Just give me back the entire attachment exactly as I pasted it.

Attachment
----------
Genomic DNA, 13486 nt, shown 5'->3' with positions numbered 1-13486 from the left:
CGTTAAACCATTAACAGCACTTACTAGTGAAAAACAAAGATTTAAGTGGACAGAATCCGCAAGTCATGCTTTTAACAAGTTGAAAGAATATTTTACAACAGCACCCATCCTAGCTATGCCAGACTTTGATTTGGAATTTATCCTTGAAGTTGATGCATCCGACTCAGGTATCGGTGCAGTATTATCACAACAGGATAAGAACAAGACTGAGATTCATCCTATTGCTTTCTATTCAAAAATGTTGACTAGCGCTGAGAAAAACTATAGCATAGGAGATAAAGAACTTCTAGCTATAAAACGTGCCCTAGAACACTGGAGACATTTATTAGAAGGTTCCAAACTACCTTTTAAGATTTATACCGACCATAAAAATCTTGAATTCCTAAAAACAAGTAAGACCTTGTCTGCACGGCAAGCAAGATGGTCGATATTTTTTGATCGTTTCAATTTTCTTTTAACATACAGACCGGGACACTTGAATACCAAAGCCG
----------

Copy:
Genomic DNA, 13486 nt, shown 5'->3' with positions numbered 1-13486 from the left:
CGTTAAACCATTAACAGCACTTACTAGTGAAAAACAAAGATTTAAGTGGACAGAATCCGCAAGTCATGCTTTTAACAAGTTGAAAGAATATTTTACAACAGCACCCATCCTAGCTATGCCAGACTTTGATTTGGAATTTATCCTTGAAGTTGATGCATCCGACTCAGGTATCGGTGCAGTATTATCACAACAGGATAAGAACAAGACTGAGATTCATCCTATTGCTTTCTATTCAAAAATGTTGACTAGCGCTGAGAAAAACTATAGCATAGGAGATAAAGAACTTCTAGCTATAAAACGTGCCCTAGAACACTGGAGACATTTATTAGAAGGTTCCAAACTACCTTTTAAGATTTATACCGACCATAAAAATCTTGAATTCCTAAAAACAAGTAAGACCTTGTCTGCACGGCAAGCAAGATGGTCGATATTTTTTGATCGTTTCAATTTTCTTTTAACATACAGACCGGGACACTTGAATACCAAAGCCG